Emphasising the need for an enabling ecosystem for efforts towards gender equity, Sanjay Gupta, Vice President & Country Head, Google India said, “In the past few decades, we have witnessed some of the traditional barriers against women’s access to education, health, politics, and the economy weakening. But more needs to be done by everyone, and urgently. The Internet Saathi programme demonstrated the close relationship between gender equity, economic participation, and digital inclusion, and therefore, I am very pleased that we are taking on this new challenge of enabling one million women entrepreneurs in rural India. We are excited to build this new ecosystem of entrepreneurship enablers to help narrow the gender gap.”
Supporting one million women entrepreneurs in rural India
Based on learnings from the Internet Saathi programme, and to continue to support women in rural India to pursue their ambitions and improve their livelihoods through entrepreneurship, Google has launched the Women Will web platform. This will be complemented by community support, mentorship and accelerator programmes for rural women entrepreneurs.
Available in English and Hindi, the Women Will platform is designed especially for women aspiring to explore entrepreneurship. Through a “how to” curriculum on turning an interest into a business, managing an enterprise, and promoting it for growth, the platform will provide guidance and support to women who want to convert an existing hobby or talent such as tailoring, beauty services, home tuition, food processing, among other related activities into some income. To begin with, Google will work with 2,000 Internet Saathis to help other women gain from this resource and start on their entrepreneurial journey.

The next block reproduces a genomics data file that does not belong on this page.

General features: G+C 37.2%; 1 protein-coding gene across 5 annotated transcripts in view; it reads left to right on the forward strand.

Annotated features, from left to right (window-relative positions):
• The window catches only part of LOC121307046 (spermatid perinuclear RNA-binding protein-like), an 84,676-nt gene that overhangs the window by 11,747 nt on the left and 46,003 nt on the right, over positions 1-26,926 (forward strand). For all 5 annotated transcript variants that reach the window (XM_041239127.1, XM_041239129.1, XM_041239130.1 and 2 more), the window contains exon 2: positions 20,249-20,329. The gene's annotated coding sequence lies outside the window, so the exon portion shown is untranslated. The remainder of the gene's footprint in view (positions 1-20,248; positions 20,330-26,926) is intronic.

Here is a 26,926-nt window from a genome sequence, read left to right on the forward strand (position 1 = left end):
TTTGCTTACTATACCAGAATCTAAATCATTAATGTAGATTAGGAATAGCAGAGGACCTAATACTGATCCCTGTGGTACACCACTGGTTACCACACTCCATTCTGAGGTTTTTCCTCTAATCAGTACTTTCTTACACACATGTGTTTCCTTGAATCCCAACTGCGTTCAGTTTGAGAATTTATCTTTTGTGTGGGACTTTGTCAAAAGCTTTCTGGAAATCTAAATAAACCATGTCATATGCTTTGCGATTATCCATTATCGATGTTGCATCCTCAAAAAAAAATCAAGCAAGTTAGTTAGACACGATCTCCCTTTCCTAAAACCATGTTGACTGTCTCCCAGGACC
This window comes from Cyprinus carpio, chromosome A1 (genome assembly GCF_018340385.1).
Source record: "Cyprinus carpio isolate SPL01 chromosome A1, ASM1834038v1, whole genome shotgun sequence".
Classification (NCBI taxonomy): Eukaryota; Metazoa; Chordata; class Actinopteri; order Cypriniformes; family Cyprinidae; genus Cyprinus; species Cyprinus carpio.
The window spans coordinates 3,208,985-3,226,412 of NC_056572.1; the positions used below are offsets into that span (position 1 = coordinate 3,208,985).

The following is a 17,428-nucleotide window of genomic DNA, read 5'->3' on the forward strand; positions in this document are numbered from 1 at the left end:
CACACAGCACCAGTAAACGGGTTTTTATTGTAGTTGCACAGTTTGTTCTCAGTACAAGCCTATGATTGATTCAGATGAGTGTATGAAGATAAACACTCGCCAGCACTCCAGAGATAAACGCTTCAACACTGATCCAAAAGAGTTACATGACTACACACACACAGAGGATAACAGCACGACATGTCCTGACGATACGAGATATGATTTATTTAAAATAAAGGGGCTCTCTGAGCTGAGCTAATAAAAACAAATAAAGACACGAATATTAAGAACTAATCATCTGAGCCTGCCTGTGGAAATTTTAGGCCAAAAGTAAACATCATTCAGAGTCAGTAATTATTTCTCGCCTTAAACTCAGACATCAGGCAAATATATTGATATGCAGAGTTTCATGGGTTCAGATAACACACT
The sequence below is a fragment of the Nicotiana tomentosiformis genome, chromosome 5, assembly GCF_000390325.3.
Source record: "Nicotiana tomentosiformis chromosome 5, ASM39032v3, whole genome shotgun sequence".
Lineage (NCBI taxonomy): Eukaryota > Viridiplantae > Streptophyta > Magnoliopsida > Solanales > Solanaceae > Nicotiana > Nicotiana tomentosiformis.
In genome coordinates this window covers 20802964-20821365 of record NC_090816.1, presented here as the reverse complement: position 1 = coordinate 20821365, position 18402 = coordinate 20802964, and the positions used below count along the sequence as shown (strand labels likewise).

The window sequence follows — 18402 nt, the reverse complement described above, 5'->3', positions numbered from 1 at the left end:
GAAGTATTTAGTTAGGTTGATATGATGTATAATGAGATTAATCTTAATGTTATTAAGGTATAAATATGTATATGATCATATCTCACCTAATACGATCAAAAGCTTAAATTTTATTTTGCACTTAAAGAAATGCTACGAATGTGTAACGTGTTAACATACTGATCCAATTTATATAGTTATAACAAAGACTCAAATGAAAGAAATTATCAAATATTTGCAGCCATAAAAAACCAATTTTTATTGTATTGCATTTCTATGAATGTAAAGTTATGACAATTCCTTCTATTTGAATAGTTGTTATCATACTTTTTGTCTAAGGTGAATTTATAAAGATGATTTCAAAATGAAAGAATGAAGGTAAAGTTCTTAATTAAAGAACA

Supporting 100,000 women agri-workers with NASSCOM Foundation
To support women with access to skills they need for the future, Google.org is committing a US$500,000 grant to NASSCOM Foundation. WIth this grant support, NASSCOM Foundation will reach 100,000 women agri workers with digital and financial literacy training in the six states of Bihar, Haryana, Himachal Pradesh, Rajasthan, Uttarakhand, and Uttar Pradesh. NASSCOM Foundation will also set up a helpline where the women agri workers will be able to call and receive further counselling on their entrepreneurship related queries.
US$25 million Google.org Global Impact Challenge for Women & Girls
Google.org will provide US$25 million in overall funding to nonprofits and social organisations in India and around the world that are working to advance women and girls’ economic empowerment and create pathways to prosperity. Selected Impact Challenge grantees will also receive mentoring from Googlers, Ad Grants, and additional support to bring their ideas to life.
Feature enablements on Search and Maps for women entrepreneurs
For many entrepreneurs, Search and Maps are their storefront. In order to make it easier for people to support women-led businesses, Google will enable search in English for “women-led” — “women-led restaurants,” “women-led clothing stores” and more — on Google Search and Maps. This is based on an opt-in feature on Google My Business where women-led businesses can identify as such on their Business Profiles. This will not only enhance the online presence of hundreds of women-owned businesses but customers can easily extend their support by purchasing from them, leaving a great review, and sharing their Business Profile.
GPay Business Pages for Homepreneurs
To empower homepreneurs, the vast majority of whom are women, Google Pay announced the launch of Business Pages which enable them to create easy catalogues of their products and services and direct people to them through a unique URL. Interested buyers can chat with the homepreneur about their order and pay within the chat based interface on Google Pay.